On top of that, hanging back keeps Noah in position to deny ally-oops to Dwight, and it also keeps him in position to keep Dwight off the offensive glass — take note of Jo positioning himself to box Howard out as the shot goes up. If Noah has to get out on the perimeter and hedge, you run the risk of losing that positioning.

While the initial idea was sound, Schroder's hot shooting forced a change in the Knicks' game plan late in the game, and Jo was able to execute that as well. It seems simple, but it's really not -- it requires a high defensive IQ, and there are too many guys in the league who don't really have the ability to switch up their coverage on a dime. It becomes even more pronounced when you need to execute different coverages depending on which players are running the pick and roll at any given moment.

It's just too easy to play one coverage all game, switch it up in the 4th, and incorrectly slip back into the first coverage late in games (especially when you're exhausted, in a physical and emotional showdown). We saw that a lot from Noah and the Knicks as a whole early in the season, and it cost the Knicks some opportunities. But lately, he's been much more effective, and it shouldn't be taken for granted.


Now we're getting to the stuff that requires a better feel for the game -- the kind of stuff that separates energy big men like Ed Davis and Thomas Robinson from the true defensive backbones.

Help rotations can be tricky; you've probably heard the phrase "helping without overhelping" dozens of times, but that's essentially what it comes down to. The definition of acceptable help is matchup dependent, which can make things difficult (you do NOT help off Steph Curry, but you can help off Ricky Rubio as often as you want); this matchup was simple, which makes for an easier example.

The Hawks signed Dwight Howard this offseason to get offensive putbacks and finish ally-oops at the rim. So, naturally, helping off Dwight can be a tricky proposition -- help too early, and the dribble penetrator is going to toss it up to Dwight for an easy finish. Even if the ball handler misses the opportunity for an ally-oop, helping early takes a body off Dwight, essentially granting him free reign to plant his ass in the restricted area and collect offensive rebounds. But if you help too late, the opponent gets a layup at the rim. Basically, big man help rotations are all about timing. Now, if the perimeter defense gets beaten badly enough, there's no good answer; overall, though, the difference in "good" and "bad" defensive big men can come down to timing on help rotations.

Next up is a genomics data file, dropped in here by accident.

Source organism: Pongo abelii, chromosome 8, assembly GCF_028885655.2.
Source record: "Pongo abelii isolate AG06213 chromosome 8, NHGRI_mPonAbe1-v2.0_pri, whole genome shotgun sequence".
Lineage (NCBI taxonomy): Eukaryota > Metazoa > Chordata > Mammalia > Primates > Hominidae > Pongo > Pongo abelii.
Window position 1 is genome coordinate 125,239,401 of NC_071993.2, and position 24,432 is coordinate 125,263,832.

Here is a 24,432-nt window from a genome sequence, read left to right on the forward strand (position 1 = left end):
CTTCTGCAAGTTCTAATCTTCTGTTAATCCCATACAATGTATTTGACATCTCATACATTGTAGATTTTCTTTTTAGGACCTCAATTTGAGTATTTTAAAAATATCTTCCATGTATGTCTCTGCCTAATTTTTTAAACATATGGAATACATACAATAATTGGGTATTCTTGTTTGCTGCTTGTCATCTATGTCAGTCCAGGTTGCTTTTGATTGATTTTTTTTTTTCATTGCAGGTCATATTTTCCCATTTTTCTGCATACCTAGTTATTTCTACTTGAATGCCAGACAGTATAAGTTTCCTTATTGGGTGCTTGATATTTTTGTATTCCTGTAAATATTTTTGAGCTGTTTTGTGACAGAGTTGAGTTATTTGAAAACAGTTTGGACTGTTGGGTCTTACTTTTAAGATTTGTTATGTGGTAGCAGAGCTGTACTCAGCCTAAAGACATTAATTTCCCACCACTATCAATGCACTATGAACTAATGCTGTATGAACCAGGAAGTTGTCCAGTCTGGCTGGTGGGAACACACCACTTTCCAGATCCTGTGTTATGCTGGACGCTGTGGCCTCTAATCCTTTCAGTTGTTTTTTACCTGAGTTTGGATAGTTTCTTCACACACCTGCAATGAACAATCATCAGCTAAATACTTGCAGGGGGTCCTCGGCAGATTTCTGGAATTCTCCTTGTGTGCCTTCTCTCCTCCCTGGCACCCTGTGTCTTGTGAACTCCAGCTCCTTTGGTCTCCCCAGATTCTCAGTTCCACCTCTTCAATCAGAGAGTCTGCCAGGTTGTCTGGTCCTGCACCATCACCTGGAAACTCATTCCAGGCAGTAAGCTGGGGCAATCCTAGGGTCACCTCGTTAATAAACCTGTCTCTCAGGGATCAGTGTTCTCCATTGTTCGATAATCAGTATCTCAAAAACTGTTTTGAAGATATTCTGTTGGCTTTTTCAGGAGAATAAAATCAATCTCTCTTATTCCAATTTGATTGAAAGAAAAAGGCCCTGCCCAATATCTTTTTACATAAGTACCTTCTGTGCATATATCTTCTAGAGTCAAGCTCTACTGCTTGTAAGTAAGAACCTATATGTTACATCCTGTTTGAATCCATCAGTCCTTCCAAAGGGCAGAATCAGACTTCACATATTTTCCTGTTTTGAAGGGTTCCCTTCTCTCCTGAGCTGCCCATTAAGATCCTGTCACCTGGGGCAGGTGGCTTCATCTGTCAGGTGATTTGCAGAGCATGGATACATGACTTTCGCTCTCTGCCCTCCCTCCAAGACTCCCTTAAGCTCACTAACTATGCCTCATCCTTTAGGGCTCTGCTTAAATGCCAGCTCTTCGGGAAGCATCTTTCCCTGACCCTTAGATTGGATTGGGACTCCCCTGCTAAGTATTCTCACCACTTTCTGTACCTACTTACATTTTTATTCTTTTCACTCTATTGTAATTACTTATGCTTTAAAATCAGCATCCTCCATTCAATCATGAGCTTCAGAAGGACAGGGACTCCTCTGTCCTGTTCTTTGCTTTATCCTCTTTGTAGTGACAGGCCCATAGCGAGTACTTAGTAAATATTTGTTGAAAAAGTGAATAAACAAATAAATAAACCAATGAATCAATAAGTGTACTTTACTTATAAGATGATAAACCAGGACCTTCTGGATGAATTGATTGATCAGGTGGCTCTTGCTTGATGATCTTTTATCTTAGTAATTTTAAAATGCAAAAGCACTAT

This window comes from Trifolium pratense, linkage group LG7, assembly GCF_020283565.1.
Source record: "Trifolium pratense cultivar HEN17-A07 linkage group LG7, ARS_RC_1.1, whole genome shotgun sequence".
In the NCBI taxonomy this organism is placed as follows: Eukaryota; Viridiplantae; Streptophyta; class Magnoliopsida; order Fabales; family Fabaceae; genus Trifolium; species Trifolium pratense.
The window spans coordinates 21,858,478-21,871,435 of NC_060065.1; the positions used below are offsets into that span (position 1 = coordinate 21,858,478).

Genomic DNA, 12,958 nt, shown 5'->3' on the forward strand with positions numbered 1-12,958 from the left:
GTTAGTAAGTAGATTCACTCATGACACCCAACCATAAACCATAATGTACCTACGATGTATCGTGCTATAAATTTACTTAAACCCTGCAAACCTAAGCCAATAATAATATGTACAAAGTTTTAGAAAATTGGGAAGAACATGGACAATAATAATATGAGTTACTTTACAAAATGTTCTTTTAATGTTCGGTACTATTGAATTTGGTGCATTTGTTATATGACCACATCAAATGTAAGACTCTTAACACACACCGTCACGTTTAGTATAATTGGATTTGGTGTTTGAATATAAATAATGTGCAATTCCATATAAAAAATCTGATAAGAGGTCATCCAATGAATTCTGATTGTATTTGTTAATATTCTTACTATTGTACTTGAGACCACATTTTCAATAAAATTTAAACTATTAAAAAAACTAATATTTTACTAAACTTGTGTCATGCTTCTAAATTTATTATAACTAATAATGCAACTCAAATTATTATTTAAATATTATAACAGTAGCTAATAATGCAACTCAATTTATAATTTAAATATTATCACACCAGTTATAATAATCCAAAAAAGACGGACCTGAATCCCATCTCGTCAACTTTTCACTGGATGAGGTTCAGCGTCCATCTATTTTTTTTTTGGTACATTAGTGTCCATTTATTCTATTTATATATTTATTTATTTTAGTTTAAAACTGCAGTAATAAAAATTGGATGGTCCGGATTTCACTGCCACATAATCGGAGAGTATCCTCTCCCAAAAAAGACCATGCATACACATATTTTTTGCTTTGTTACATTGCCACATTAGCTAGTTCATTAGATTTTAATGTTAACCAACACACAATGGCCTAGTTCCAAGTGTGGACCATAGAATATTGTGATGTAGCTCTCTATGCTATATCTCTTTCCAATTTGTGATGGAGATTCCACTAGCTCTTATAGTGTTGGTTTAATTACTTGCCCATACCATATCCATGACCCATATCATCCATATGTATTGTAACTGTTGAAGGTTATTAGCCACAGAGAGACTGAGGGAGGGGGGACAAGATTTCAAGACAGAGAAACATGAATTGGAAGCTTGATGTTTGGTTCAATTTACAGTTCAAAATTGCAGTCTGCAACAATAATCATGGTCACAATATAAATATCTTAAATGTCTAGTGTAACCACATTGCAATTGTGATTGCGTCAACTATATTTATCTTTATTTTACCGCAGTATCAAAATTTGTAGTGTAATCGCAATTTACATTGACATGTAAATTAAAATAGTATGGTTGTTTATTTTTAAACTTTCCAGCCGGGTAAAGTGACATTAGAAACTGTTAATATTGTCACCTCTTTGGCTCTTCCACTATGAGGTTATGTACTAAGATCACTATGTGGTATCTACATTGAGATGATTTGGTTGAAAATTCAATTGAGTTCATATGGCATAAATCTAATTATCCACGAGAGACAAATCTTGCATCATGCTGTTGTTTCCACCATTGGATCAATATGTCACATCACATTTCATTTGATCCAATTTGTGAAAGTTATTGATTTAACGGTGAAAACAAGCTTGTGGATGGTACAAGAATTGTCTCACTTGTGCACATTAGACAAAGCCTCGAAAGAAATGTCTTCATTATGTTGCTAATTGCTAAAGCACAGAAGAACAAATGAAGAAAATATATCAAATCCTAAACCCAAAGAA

Here, Kristaps gets beat pretty cleanly by Millsap in the pick and roll. As we know, KP is an absolute freak, so he's able to recover extremely effectively (I can't tell who blocked this, or if it was even blocked at all), but this play still required a help rotation from Noah, who couldn't be sure that KP would recover in time.

Watch closely, and you'll see the impressive timing that is required to be a reliable help defender at the rim. Noah stays within arms length of Howard even as Millsap is powering down the lane -- he knows Millsap will toss it up for an easy finish if he doesn't keep his body between Howard and the rim. This serves to basically force Millsap into a shot -- something we'll touch on again later -- and just as Millsap reaches the same conclusion, Jo finally completes the help rotation. Thanks to the timing, Noah's positioning as he goes airborne puts him between Millsap and Howard at the critical juncture in this play, turning the ally-oop into a very difficult proposition.

Noah is also close enough to Millsap to force him right, where KP is lurking on the recovery. This play is reminscent of what we saw regularly last year, when Porzingis and Lopez combined on the interior to form the best rim protection pairing in the league.

Both Noah and Porzingis combined to stop this play, but the poise from Jo on his rotation is what truly allowed KP to make his ridiculous recovery. Put someone like JaVale McGee into Noah's spot on this play, and he almost certainly overreacts to the initial penetration, leaving Howard wide open for a dunk.


Managing space is just as important as timing on help rotations for defending in the modern NBA. With so many teams running literally hundreds of pick and rolls and dribble handoffs per game, it's become increasingly important for big men to manage two offensive players for a short period of time while the initial defender recovers. Doing so places a premium on mobility, foot speed, and IQ; overcommitting is a death sentence, but undercommitting is also a death sentence. Bigs have to toe the line between helping and overhelping, and it's damn hard to do.

As you can see in this example, the dribble handoff (DHO) from Dwight to Bazemore gets Jennings behind the play (shocking), leaving Jo with the unenviable task of defending both players, even if it's just for half a second.

Notice his positioning here -- Jo has to get to the middle of the paint in order to prevent a driving layup from Bazemore.

But Noah also has to prevent Howard from getting a free runway to the rim for an ally-oop, as usual. Thus, Noah has to manage the painted area by himself until Jennings can recover.